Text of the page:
On the eve of the release of Rare Replay, I’m sharing here an article I wrote for United We Game last week about that collection and video game compilations, in general. Am I going to get Rare Replay? Yes. (Not tomorrow, maybe next week. Maybe.) Yet, though I support the collection and Rare as the studio it once was, I’m not shelling out my money unaware. Going into any compilation, I know that a generous handful of games in them aren’t going to receive much attention from me. And considering that lots of older games are available for free to the general public, what’s the sense in paying for what you don’t know you want…yet?
When Rare Replay comes out next week, it will join heralded company alongside the likes of Activision Anthology, Namco Museum, Capcom Classics, along with many others. That of the video game compilation.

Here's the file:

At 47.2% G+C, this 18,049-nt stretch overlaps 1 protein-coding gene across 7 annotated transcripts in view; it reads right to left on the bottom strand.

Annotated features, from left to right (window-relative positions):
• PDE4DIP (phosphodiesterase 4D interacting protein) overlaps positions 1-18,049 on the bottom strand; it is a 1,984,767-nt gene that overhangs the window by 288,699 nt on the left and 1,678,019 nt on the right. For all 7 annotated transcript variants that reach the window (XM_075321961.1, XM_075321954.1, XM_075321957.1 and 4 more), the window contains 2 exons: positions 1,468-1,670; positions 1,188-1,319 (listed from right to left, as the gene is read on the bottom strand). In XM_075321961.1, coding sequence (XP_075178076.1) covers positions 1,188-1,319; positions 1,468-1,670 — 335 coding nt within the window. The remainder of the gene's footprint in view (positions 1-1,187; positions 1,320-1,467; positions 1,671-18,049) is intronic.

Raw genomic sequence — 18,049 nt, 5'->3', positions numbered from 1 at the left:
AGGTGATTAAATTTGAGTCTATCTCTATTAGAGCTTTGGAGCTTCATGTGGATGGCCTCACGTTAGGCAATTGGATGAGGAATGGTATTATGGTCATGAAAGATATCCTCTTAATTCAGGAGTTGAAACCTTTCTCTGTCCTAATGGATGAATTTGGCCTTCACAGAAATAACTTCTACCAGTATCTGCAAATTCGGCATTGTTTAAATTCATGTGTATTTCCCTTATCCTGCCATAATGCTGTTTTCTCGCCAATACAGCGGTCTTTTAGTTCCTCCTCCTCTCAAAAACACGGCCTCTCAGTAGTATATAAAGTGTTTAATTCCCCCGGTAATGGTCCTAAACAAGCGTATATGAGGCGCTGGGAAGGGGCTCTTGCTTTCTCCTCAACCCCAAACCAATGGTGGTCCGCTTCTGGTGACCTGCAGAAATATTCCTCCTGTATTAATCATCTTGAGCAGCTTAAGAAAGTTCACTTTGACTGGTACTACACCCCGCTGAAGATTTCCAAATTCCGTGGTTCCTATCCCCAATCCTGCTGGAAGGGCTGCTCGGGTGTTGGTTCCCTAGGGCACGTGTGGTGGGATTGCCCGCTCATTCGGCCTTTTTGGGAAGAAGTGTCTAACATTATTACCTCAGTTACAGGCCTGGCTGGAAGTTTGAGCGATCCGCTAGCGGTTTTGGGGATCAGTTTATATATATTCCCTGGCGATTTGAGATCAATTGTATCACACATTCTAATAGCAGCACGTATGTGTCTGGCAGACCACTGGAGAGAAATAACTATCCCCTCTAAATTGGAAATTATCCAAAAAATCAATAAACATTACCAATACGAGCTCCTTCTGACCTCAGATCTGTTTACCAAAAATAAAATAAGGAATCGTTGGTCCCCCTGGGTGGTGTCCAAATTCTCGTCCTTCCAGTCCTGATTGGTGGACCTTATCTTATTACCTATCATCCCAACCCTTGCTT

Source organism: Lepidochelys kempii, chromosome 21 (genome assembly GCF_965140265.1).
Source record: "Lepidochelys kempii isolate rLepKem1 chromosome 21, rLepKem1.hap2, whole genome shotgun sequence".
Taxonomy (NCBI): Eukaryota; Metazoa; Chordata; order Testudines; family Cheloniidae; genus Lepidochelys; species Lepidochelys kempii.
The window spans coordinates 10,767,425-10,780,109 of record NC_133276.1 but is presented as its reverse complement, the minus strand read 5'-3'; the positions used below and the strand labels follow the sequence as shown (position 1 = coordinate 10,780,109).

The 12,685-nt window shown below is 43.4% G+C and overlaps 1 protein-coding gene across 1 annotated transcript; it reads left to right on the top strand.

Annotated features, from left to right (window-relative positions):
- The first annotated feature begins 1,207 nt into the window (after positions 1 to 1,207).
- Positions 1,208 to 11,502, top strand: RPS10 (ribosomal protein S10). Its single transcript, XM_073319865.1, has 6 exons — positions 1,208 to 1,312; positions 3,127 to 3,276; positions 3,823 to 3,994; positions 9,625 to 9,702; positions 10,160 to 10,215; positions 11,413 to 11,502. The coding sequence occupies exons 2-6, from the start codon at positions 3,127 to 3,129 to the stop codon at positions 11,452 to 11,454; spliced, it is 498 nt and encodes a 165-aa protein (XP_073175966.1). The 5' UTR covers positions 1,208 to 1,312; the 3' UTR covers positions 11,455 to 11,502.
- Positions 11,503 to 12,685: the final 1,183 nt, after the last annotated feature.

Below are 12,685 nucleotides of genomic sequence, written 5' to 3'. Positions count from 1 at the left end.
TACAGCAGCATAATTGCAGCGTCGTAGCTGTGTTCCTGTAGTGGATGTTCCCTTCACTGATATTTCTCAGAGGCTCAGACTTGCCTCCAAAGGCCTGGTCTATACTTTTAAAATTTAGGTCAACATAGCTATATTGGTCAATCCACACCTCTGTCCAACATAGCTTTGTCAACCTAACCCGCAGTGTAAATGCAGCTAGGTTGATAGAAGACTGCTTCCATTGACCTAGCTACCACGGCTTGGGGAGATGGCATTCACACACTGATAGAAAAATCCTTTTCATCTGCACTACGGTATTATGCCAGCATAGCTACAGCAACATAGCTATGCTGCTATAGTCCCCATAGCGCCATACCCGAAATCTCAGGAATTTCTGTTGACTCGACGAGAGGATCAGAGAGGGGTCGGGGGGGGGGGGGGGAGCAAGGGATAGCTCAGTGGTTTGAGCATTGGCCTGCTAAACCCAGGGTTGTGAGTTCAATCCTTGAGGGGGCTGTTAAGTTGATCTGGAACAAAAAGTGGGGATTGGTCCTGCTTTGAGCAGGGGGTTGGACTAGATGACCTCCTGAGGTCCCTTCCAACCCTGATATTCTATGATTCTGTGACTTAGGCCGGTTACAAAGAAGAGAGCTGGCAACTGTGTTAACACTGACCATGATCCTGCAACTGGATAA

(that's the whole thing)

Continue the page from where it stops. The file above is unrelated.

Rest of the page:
Game compilations are nothing new, and, classically speaking, they’ve been a primary way that publishers have pushed out or re-introduced old content to new generations. But collections of older games by single (or a conglomeration of merged) publishers, like Rare Replay, aren’t the only types of compilations out there. Some are simply collections of games that are available for certain media (maybe, like me, you spent your early childhood years riffling through “101 Great PC Games!” instead of doing your homework), while others are collections of specific game series, such as Super Mario All-Stars or the Mega Man Anniversary Collection.
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